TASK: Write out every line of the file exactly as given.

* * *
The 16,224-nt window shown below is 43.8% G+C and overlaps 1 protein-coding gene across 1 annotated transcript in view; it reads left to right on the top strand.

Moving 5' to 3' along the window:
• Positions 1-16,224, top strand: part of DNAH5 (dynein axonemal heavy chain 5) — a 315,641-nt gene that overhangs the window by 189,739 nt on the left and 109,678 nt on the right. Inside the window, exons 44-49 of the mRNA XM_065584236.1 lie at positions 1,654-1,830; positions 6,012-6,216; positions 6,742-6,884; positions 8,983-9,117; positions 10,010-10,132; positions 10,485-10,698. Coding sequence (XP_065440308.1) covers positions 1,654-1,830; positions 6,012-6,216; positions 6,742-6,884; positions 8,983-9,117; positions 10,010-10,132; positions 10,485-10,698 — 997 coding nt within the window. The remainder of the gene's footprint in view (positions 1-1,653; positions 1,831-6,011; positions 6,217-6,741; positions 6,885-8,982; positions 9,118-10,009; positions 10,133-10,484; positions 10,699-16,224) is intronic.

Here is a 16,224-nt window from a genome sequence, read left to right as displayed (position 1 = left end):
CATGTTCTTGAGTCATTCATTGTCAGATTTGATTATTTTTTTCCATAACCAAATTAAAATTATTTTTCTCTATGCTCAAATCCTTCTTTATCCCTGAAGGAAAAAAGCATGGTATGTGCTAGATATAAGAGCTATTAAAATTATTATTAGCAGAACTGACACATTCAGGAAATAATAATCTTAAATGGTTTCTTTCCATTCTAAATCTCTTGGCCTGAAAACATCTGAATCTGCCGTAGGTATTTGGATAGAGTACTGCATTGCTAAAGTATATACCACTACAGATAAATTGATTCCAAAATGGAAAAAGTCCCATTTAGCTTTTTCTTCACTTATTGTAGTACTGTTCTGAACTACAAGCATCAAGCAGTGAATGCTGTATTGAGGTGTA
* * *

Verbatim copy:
The 16,224-nt window shown below is 43.8% G+C and overlaps 1 protein-coding gene across 1 annotated transcript in view; it reads left to right on the top strand.

Moving 5' to 3' along the window:
• Positions 1-16,224, top strand: part of DNAH5 (dynein axonemal heavy chain 5) — a 315,641-nt gene that overhangs the window by 189,739 nt on the left and 109,678 nt on the right. Inside the window, exons 44-49 of the mRNA XM_065584236.1 lie at positions 1,654-1,830; positions 6,012-6,216; positions 6,742-6,884; positions 8,983-9,117; positions 10,010-10,132; positions 10,485-10,698. Coding sequence (XP_065440308.1) covers positions 1,654-1,830; positions 6,012-6,216; positions 6,742-6,884; positions 8,983-9,117; positions 10,010-10,132; positions 10,485-10,698 — 997 coding nt within the window. The remainder of the gene's footprint in view (positions 1-1,653; positions 1,831-6,011; positions 6,217-6,741; positions 6,885-8,982; positions 9,118-10,009; positions 10,133-10,484; positions 10,699-16,224) is intronic.

Here is a 16,224-nt window from a genome sequence, read left to right as displayed (position 1 = left end):
CATGTTCTTGAGTCATTCATTGTCAGATTTGATTATTTTTTTCCATAACCAAATTAAAATTATTTTTCTCTATGCTCAAATCCTTCTTTATCCCTGAAGGAAAAAAGCATGGTATGTGCTAGATATAAGAGCTATTAAAATTATTATTAGCAGAACTGACACATTCAGGAAATAATAATCTTAAATGGTTTCTTTCCATTCTAAATCTCTTGGCCTGAAAACATCTGAATCTGCCGTAGGTATTTGGATAGAGTACTGCATTGCTAAAGTATATACCACTACAGATAAATTGATTCCAAAATGGAAAAAGTCCCATTTAGCTTTTTCTTCACTTATTGTAGTACTGTTCTGAACTACAAGCATCAAGCAGTGAATGCTGTATTGAGGTGTA